The Top 3 Reasons For UEM
The easiest way to visualize the change would be to watch a spider web grow wider and wider, then see its endpoints come back together to create a full, three-dimensional circle.
That’s the mindset behind Unified Endpoint Management, or UEM, and its incoming presence to the enterprise mobility market. At the center of the spider web is the IT team’s entire fleet of devices – mobile equipment, tethered hardware in an office, even servers filled with data and compute capabilities.
From there, each specific device or fleet of equipment has its own management and security solutions and dashboards which go in a separate direction from one another – creating the actual web – and continue on perpetually so long as the equipment or software is in use.
That, clearly, has grown chaotic, and enterprises will need to reign that in, or connect all those stretched areas to a single pane of glass. And that’s where UEM comes in – to be the center point for all management and security across an enterprise.
See related: Let's Be Honest, You Need UEM Now
So what are the business benefits of UEM? It’s simple to see, and we’ve outlined here:
Security, Security, Security
Ask any enterprise IT executive what their top priorities are, and there’s a 100% chance they say security is high on the list, if not at the top. Add to that the proliferation of mobile devices and connecting “things,” and security has now become the core foundation of digital transformation. So what’s the deal with UEM and security? Consider this: a single employee may have a tethered workstation, a work-specific laptop, and one or two other mobile devices, including a smartphone and a tablet – all of which connect to the enterprise’s backend data. There’s a good chance all of those devices were deployed to the employee at separate times, and have different management systems – if any – that the IT team is overseeing. Multiply that by hundreds, thousands, or tens of thousands of employees across several campuses, and the organization is staring at millions of available endpoints and a threat landscape as far as the eye can see. Now, managing all of it under a single security protocol reigns in dozens of disparate systems and gives single control to the IT and security teams – which they’ll thank you for.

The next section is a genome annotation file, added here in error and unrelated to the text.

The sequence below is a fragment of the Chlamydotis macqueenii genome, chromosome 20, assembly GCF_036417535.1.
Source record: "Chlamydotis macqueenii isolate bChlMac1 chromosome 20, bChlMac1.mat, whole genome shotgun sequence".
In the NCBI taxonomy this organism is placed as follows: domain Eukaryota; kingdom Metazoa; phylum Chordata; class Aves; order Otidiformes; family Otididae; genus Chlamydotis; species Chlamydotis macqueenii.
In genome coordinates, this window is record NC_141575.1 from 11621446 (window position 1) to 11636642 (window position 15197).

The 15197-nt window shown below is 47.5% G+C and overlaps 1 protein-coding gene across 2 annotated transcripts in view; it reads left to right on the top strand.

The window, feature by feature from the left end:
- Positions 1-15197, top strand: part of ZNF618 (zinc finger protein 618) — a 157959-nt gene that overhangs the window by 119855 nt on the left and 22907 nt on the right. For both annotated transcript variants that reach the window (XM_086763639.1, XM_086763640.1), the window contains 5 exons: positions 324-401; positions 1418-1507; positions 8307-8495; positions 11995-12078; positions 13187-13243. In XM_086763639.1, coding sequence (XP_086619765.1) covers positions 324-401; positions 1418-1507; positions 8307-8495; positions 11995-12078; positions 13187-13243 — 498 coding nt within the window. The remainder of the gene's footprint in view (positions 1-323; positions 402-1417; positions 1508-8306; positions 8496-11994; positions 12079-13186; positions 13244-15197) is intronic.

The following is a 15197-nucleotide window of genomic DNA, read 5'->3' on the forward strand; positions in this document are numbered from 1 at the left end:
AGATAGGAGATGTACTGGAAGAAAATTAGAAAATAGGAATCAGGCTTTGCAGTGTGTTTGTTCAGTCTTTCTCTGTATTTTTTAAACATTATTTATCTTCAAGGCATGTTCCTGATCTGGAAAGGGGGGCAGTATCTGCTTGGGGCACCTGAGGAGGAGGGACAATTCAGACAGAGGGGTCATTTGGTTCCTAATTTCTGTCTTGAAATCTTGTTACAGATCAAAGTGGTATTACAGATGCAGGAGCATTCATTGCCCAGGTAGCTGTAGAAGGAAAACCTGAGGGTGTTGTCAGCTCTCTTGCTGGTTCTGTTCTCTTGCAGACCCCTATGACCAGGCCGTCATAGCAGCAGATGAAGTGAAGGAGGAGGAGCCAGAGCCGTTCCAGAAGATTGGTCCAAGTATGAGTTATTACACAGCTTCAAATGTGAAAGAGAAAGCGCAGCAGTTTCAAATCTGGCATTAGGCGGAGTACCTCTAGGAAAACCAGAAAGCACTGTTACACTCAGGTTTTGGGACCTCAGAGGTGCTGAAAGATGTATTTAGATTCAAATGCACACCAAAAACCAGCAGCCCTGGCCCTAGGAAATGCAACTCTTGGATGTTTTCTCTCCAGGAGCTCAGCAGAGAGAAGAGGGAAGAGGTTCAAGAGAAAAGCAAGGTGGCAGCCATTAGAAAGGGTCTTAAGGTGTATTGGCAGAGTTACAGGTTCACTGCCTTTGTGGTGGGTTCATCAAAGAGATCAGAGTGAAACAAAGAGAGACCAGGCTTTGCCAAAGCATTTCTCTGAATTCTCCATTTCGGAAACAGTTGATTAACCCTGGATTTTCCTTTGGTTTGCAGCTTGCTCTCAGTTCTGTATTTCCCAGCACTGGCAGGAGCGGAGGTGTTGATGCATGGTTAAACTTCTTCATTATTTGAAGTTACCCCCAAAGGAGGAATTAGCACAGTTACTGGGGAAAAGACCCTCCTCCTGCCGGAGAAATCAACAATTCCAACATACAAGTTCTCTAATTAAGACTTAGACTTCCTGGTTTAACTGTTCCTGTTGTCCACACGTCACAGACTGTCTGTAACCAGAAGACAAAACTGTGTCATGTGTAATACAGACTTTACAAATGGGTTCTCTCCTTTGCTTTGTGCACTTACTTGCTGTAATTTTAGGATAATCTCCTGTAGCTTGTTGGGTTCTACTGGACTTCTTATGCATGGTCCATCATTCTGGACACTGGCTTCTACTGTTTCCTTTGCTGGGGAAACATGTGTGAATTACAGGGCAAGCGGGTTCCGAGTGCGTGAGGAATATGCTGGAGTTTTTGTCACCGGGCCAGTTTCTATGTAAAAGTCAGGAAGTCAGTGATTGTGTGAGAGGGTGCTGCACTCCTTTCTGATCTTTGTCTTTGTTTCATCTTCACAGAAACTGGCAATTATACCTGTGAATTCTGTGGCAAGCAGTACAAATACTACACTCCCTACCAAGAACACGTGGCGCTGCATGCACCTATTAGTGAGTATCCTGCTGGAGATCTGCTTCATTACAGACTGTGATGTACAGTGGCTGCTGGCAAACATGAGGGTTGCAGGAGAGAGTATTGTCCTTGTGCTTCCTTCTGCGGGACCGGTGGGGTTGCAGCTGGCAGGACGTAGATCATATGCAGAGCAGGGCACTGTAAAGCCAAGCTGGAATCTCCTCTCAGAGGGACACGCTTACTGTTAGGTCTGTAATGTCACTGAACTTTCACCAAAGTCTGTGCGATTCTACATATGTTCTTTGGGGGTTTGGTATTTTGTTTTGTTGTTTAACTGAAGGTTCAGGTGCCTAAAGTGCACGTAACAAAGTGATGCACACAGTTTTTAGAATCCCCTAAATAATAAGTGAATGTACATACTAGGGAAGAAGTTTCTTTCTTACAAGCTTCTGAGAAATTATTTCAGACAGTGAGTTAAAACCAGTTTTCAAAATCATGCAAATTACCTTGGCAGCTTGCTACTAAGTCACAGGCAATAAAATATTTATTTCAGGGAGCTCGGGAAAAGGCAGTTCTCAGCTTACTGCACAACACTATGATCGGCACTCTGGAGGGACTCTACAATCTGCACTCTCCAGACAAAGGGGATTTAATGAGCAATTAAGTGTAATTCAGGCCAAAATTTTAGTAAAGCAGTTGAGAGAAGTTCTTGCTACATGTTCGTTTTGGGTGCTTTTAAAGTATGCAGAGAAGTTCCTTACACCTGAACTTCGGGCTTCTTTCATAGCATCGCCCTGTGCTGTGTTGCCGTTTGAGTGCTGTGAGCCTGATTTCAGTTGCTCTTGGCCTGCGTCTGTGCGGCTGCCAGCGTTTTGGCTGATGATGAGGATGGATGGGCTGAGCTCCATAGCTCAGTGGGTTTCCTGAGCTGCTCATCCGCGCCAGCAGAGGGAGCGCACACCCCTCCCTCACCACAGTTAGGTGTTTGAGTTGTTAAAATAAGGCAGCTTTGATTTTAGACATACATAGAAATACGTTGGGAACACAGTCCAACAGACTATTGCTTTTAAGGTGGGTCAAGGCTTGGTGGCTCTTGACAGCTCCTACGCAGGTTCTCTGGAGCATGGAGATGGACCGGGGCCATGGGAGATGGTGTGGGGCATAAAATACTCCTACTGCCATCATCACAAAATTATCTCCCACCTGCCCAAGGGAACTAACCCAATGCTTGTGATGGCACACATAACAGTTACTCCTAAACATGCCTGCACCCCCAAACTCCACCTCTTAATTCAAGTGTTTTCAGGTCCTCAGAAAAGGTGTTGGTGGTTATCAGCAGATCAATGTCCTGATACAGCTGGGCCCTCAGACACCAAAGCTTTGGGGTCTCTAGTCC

So Much Savings
The majority of security executives will likely say their needs are underfunded to protect the enterprise. The same response would come from the CIO, as well as the mobile administrators. So what’s one way to find savings? Paring down the number of systems in place being licensed or sought annually is a great place to start. Replacing existing management solutions for on- and off-line equipment with one system will obviously cut costs from the beginning. Additionally, the lower cost of management could relate to time savings and enhanced productivity for administrators, and, arguably the biggest line item, is knowing tighter security protocols are in place. Thwarting a breach isn’t so much about money saved, rather, money lost.
No More Mobile Environment Angst
The U in UEM is an underestimated component of the incoming management system. There’s a reason it’s been unified – to encapsulate all endpoints under one control. So how does that change an evolving enterprise mobility-first mindset? As IT teams weigh the security and management concerns around BYOD or COPE, and how either will make users feel, incorporating a UEM platform will create a seamless user experience for employees at all levels of the business. Rather than containerization on certain devices, versus MDMs or EMMs on other equipment, the push and pull of IT security needs and employee comfortability won’t be compromised.
See related: For Security Needs, UEM Is Poised To Soar
According to a recent MarketsandMarkets forecast, the UEM market value is set to soar, jumping from $1.4 billion in 2017 to $7.06 billion prediction by 2022, a CAGR of 38.2% over the next decade.
“The need for a single UEM solution that can manage traditional and non-traditional endpoints is one of the most significant factors projected to drive the growth of the unified endpoint management market,” the report stated. “In addition, increased awareness regarding the importance of data security in organizations is also contributing to the growth of the unified endpoint management market.”
If unifying the incredible amount of wireless and tethered devices in your enterprise isn’t on your IT’s strategy roadmap, unfortunately the company is already behind.